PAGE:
Prospective, Multi-Center Study Will Assess the Clinical Impact of Galleri® in addition to Currently Recommended Cancer Screenings in the Medicare Population
GRAIL, LLC, a healthcare company whose mission is to detect cancer early when it can be cured, today announced that it will initiate Real-world Evidence to Advance Multi-Cancer Early Detection Health Equity (REACH/Galleri-Medicare study) following the U.S. Food and Drug Administration’s (FDA) approval of GRAIL’s Investigational Device Exemption (IDE) application and the Centers for Medicare and Medicaid Services’ (CMS) approval for Medicare coverage of the study. With age being the most significant risk factor for cancer, Medicare beneficiaries face the highest unmet need for early cancer detection.
The Galleri-Medicare study is a first-of-its-kind real-world study designed to further evaluate the clinical impact of the Galleri® multi-cancer early detection (MCED) test among Medicare beneficiaries, including racial and ethnic minorities, and seniors from historically under-served communities. The Galleri-Medicare study seeks to compare up to 50,000 Medicare beneficiaries who have received usual care plus an annual Galleri test with a matched comparator arm of beneficiaries who receive usual care alone. Medicare will cover the costs of Galleri and related and routine items and services for study participants.
“Although recommended cancer screening tests save lives, they are only available in the U.S. for three types of cancers for women, and two types for men, with an additional screening for those with a heavy smoking history. Multi-cancer early detection holds the promise to detect more cancers earlier, improve cancer outcomes, and reduce overall cancer costs, but only if accessible to all seniors,” said Bob Ragusa, chief executive officer at GRAIL. “The Galleri-Medicare study demonstrates our commitment to provide broad, equitable access to early cancer detection that is representative of the U.S. population, including groups that are often under-represented in clinical research. GRAIL designed the Galleri-Medicare study to meet the aspirations of the Cancer Moonshot’s goal of advancing early detection, add to our robust ongoing real-world evidence generation, and continue to demonstrate Galleri’s clinical benefit for early detection.”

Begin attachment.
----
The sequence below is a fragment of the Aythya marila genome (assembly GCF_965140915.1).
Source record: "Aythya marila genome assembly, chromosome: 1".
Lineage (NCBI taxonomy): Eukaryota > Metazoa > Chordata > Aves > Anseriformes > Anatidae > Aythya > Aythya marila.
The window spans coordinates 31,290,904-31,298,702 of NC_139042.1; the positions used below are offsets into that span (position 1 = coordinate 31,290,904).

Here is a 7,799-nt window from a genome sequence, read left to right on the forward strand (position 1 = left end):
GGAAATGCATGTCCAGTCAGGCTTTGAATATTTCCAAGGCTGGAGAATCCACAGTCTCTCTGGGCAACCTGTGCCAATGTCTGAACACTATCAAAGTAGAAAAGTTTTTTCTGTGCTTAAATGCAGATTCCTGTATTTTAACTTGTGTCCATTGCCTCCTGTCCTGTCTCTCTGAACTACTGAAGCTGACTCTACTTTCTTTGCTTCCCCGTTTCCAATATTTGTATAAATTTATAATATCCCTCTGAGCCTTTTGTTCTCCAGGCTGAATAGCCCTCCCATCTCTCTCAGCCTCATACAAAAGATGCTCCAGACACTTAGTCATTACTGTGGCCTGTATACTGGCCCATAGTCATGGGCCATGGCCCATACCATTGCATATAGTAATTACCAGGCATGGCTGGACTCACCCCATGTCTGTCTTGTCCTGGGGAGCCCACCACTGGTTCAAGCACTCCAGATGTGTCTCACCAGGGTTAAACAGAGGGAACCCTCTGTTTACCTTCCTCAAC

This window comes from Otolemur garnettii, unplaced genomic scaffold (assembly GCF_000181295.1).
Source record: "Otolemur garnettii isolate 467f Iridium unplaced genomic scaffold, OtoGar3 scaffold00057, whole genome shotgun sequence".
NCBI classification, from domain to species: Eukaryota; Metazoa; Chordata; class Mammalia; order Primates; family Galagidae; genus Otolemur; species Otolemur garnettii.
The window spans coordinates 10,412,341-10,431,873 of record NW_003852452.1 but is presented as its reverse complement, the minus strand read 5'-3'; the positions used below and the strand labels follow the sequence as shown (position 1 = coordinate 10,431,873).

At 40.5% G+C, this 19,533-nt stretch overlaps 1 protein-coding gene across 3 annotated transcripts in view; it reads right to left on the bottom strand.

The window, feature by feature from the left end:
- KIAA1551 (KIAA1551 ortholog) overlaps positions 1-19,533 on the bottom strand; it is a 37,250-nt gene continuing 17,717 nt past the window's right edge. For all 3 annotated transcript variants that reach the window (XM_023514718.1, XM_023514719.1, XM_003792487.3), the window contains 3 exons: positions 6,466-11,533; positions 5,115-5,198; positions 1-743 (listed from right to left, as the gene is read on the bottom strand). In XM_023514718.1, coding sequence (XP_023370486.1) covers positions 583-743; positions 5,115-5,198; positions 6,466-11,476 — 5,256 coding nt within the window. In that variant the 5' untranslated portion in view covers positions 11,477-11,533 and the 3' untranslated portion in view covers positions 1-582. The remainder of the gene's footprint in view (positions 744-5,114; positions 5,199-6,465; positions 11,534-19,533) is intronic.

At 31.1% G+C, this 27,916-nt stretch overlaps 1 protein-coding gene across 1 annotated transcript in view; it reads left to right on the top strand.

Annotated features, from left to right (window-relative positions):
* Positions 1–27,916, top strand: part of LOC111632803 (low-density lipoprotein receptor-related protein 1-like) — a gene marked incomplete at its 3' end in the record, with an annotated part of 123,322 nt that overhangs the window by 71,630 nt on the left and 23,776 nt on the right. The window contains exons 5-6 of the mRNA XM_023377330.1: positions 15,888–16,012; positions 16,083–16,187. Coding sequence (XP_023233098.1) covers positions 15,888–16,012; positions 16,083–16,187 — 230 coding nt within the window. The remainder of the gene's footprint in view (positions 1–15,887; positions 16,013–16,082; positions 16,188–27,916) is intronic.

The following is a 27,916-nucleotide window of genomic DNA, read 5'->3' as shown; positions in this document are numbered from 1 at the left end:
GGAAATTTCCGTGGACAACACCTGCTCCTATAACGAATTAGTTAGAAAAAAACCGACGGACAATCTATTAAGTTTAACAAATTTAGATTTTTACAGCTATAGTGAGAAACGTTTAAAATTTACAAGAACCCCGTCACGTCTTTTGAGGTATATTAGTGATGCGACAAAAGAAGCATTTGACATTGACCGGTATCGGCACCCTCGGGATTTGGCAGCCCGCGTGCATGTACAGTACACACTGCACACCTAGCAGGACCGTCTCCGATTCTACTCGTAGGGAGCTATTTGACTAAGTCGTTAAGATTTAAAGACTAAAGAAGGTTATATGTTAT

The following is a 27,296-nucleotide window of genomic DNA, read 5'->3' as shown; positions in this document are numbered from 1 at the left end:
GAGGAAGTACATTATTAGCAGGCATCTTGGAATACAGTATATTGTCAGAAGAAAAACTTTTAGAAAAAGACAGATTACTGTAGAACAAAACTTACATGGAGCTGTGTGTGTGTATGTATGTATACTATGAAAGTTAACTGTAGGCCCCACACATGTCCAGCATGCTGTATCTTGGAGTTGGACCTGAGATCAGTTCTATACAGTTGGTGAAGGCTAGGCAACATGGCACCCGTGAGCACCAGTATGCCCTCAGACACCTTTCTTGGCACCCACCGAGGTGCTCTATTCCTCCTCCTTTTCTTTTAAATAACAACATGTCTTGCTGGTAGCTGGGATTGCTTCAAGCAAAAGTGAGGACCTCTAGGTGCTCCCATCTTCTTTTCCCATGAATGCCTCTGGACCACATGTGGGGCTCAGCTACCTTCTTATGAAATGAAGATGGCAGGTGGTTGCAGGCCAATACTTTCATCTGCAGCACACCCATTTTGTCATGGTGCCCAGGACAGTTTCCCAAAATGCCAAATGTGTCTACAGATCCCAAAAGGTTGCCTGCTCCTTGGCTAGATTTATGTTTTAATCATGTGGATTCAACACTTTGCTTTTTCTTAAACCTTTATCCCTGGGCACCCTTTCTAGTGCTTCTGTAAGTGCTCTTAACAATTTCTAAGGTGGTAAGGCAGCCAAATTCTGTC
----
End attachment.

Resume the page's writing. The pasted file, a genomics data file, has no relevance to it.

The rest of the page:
More than 600,000 people died from cancer last year in the United States with over 400,000 of those deaths among people age 65 and older. More than half of all cancer diagnoses are among Medicare beneficiaries who are at the highest risk for cancer due to age. This is largely because the majority of cancers that result in death are found too late when outcomes are often poor. In fact, about seven in 10 cancer deaths are from cancers that lack recommended early detection screening.
“New approaches to screening for cancers hold the potential to transform oncology research and care, and most importantly, improve patient outcomes,” said Jeff Allen, President & CEO of Friends of Cancer Research, “This new real-world evidence program will augment the ongoing randomized clinical trial and generate the necessary clinical impact data to optimize the use of multi-cancer early detection testing in the broad population.”